2015 the year... models fought back against body-shaming

Whether they were calling out an industry that had turned on them, or the trolls who made it personal, this year, models were not just seen but heard.

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Dec 28 2015, 3:10pm

First came Agnes Hedengård — the 5'11" Swedish model with a BMI of 17.5 — and her scathing viral YouTube video calling out the modeling agencies (no names named, of course) who told her she was "too big" for the industry. "I don't get any more jobs since the industry thinks I'm too big," she explains in the video, "they think my butt is too big, and they think my hips are too wide. According to the modeling industry, you cannot look like this. You need to be thinner."

Then there was Charli Howard, whose Facebook status took off in a way she never expected. "Here's a big FUCK YOU to my (now ex) model agency," she wrote, "for saying that at 5"8' tall and a UK size 6-8 (naturally), I'm 'too big' and 'out of shape' to work in the fashion industry, I refuse to feel ashamed and upset on a daily basis for not meeting your ridiculous, unobtainable beauty standards... In case you hadn't realized, I am a woman. I am human, I cannot miraculously shave my hip bones down, just to fit into a sample size piece of clothing or to meet 'agency standards.' And anyway, let's face the facts: When I was seven and a half stone, I still wasn't thin enough for you... Until (and if) an agency wishes to represent me for myself, my body & the WOMAN I've become, give me a call. Until then, I'm off to Nandos [Britain's beloved per-peri chicken restaurant chain]."

Both Agnes and Charli, 19 and 23 years old at the time respectively, were relatively unheard of until their social media stunts, but they drew attention to a side of the fashion industry that has long been discussed (2016 makes it a decade since the size 0 debate was first sparked after the death of sisters and models Eliana and Luisel Ramos, from malnutrition).

This year, however, saw a breakthrough. After Rosie Nelson — a 23-year-old British model whose agency told her they wanted her "down to the bone" — started a Change.org petition calling for a law in the UK to "protect models from getting dangerously skinny," a government inquiry into model health led by British MP Caroline Nokes was held at parliament on December 1. (You can read all about the discussion and outcome of the inquiry here.) A couple of weeks later, France passed a law that banned models deemed "excessively thin" from the catwalk and ordered that any photographs manipulated to alter a model's silhouette must be marked with "photograph touched up" — a side of the industry that didn't go unnoticed by young actress Zendaya who took to Instagram to call out a magazine who had Photoshopped her body to look slimmer. Posting the image used by Modeliste Magazine next to the original un-retouched version, the Disney star wrote, "Had a new shoot come out today and was shocked when I found my 19 year old hips and torso quite manipulated. These are the things that make women self conscious, that create the unrealistic ideals of beauty that we have. Anyone who knows who I am knows that I stand for honest and pure self love. So I took it upon myself to release the real pic (right side) and I love it."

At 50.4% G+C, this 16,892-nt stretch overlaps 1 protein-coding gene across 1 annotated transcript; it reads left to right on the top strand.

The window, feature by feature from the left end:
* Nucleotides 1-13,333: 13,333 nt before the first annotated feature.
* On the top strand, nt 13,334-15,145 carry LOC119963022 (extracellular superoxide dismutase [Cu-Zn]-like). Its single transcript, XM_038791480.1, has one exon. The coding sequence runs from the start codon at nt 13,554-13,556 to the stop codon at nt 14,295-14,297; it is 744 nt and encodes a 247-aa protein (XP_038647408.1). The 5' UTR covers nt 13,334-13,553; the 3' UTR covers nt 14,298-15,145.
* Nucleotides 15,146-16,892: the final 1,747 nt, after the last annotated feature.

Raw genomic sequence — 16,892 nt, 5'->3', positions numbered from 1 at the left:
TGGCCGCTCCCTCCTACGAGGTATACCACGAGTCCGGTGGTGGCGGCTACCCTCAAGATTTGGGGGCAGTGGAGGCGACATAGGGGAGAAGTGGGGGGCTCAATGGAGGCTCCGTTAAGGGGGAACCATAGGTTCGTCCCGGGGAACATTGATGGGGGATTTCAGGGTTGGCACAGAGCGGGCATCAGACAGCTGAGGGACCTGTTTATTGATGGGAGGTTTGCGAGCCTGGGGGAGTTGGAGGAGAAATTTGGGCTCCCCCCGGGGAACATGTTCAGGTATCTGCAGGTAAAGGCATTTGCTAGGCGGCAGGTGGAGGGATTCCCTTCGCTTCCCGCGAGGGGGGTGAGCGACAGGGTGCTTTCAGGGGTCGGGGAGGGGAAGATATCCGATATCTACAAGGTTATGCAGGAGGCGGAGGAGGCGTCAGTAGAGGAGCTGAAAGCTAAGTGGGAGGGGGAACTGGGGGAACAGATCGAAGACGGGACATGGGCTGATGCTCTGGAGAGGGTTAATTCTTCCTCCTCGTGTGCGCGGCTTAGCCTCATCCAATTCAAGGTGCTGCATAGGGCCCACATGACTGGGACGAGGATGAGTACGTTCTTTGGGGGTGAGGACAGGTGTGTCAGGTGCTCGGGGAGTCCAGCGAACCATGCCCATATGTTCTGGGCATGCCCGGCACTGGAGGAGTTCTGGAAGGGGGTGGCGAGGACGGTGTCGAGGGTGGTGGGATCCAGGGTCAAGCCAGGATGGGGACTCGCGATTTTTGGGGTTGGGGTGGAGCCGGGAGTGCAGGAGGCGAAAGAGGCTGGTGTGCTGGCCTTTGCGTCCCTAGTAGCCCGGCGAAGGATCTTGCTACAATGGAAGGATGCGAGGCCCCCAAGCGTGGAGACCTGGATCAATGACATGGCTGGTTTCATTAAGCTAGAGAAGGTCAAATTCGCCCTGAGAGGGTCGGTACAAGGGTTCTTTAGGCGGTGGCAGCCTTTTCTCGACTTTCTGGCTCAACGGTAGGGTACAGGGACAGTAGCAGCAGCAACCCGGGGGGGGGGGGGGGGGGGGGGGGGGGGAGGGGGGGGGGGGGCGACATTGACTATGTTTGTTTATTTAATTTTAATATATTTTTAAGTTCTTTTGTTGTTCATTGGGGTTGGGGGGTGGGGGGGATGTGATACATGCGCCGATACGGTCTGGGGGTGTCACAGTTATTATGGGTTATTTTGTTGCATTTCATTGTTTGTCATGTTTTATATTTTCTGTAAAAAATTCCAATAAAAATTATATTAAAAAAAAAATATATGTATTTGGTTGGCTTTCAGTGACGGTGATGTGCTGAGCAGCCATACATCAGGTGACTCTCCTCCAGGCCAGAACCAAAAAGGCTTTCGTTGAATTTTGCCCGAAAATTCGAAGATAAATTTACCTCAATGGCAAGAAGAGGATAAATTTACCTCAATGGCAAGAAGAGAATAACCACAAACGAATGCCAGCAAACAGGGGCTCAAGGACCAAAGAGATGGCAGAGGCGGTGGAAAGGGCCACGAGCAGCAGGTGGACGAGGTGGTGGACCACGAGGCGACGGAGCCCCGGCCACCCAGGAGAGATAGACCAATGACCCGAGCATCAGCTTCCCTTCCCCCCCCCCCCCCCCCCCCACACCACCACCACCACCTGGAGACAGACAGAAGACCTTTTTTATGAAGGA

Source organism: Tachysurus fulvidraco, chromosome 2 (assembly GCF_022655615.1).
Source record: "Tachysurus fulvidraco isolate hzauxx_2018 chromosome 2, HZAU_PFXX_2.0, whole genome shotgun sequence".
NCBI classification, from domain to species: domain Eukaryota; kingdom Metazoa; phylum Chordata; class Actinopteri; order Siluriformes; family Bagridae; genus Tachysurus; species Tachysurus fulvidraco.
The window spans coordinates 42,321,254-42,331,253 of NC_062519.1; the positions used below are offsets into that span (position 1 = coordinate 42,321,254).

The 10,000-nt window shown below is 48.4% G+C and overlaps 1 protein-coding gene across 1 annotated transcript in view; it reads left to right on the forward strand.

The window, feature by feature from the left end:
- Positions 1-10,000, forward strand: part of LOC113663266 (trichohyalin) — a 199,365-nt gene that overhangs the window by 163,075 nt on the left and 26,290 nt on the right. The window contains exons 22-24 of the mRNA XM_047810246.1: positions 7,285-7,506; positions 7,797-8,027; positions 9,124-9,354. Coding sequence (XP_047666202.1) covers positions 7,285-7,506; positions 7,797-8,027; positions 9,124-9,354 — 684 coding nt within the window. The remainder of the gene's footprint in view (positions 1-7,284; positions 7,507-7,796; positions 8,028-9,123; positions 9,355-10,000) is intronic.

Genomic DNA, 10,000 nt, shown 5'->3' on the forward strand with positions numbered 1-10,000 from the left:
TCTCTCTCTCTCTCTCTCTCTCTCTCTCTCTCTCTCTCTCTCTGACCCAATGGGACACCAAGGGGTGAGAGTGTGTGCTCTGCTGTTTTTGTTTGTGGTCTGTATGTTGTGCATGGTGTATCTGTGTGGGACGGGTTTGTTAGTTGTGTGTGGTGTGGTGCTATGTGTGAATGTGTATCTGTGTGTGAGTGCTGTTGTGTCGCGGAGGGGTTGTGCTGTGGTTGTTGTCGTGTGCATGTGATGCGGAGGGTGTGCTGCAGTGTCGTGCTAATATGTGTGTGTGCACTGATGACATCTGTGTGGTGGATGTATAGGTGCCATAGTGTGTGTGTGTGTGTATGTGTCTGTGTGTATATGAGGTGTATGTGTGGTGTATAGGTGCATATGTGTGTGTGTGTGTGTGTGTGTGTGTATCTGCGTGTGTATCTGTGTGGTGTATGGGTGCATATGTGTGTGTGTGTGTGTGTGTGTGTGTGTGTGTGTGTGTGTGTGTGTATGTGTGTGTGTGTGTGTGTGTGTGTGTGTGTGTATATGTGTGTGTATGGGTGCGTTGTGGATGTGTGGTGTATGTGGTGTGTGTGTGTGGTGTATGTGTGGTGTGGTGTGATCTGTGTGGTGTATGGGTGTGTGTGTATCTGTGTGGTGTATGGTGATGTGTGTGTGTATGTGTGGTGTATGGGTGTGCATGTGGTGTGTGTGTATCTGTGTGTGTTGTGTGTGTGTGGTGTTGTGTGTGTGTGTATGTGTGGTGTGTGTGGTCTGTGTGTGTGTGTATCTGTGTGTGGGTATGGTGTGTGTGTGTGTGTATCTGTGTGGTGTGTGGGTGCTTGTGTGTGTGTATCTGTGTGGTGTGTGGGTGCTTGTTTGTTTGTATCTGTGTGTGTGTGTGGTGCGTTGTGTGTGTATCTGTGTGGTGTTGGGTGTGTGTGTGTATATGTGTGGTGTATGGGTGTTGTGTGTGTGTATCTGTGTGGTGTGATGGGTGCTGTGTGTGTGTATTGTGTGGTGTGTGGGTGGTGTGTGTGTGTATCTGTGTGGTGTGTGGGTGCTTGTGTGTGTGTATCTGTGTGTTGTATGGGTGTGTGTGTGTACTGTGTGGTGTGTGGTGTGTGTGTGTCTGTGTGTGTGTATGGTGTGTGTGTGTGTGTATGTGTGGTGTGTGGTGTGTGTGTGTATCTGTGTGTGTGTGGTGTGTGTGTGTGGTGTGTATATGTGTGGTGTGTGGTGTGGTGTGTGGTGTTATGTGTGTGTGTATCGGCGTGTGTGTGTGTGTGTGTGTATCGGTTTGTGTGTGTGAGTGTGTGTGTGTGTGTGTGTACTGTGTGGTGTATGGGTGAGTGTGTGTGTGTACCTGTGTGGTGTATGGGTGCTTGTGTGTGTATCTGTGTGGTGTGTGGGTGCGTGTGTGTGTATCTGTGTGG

Then there's the model whose social following eclipses Charli and Agnes' combined total by 10.5 million: Gigi Hadid, the model whose curves have been lauded by the whole industry, and who designers from New York to Paris have booked despite the historically strict catwalk criteria. Gigi has also used social media to call out body-shaming bullshitters this year — not her agent or designers or magazines, but the internet trolls who target other peoples' insecurities. In a statement posted to Instagram, Gigi wrote, "No, I don't have the same body type as the other models in the shows. No, I don't think I'm the best at any given show. Yes, I want to have a unique walk but I also know I have to improve. No, I'm not the first or last model of my type in this industry. You can make up all the reasons you think I am where I am, but really, I'm a hard worker that's confident in myself, one that came at a time where the fashion industry was ready for a change. I'm just doing my job. I represent a body image that wasn't accepted in high fashion before, and I'm very lucky to be supported by designers, stylists and editors that I am: one that knows this is fashion, it's art; it can never stay the same. It's 2015."

Meanwhile, models like Barbara Ferreira, Denise Bidot and Diana Veras continue to be body-positive pioneers, portraying their own bodies authentically and promoting diversity through their Instagrams to a combined half a million followers. And Stefania Ferrario's #DropThePlus campaign is still going strong after she posted a photo of herself with the words "I AM A MODEL" written on her stomach.

In 2015, social media has been an outlet for trolls to vent their sadistic rage, but, more importantly, Instagram, Facebook and YouTube have also provided a platform for some much needed body positive activism in an industry that clearly has a health issue. While Gigi and co. take down the trolls, Charli, Agnes and Rosie are opening up the discussion around the very real pressure on models to reach and maintain dangerous weights. With over 725,000 people in the UK alone being affected by eating disorders and mental health issues, we clearly still have a long way to go until we reach a more body positive future, but this year size has mattered more than ever, and as Barbie Ferreira told i-D back in June, "If the industry really took the risk of diversity, it will be surprised with the support it gets. Everyone is sick of one type of beauty, it's 2015." In 2016, it's time to take the leap.

Credits


Text Felicity Kinsella
Photography Ellen Waldton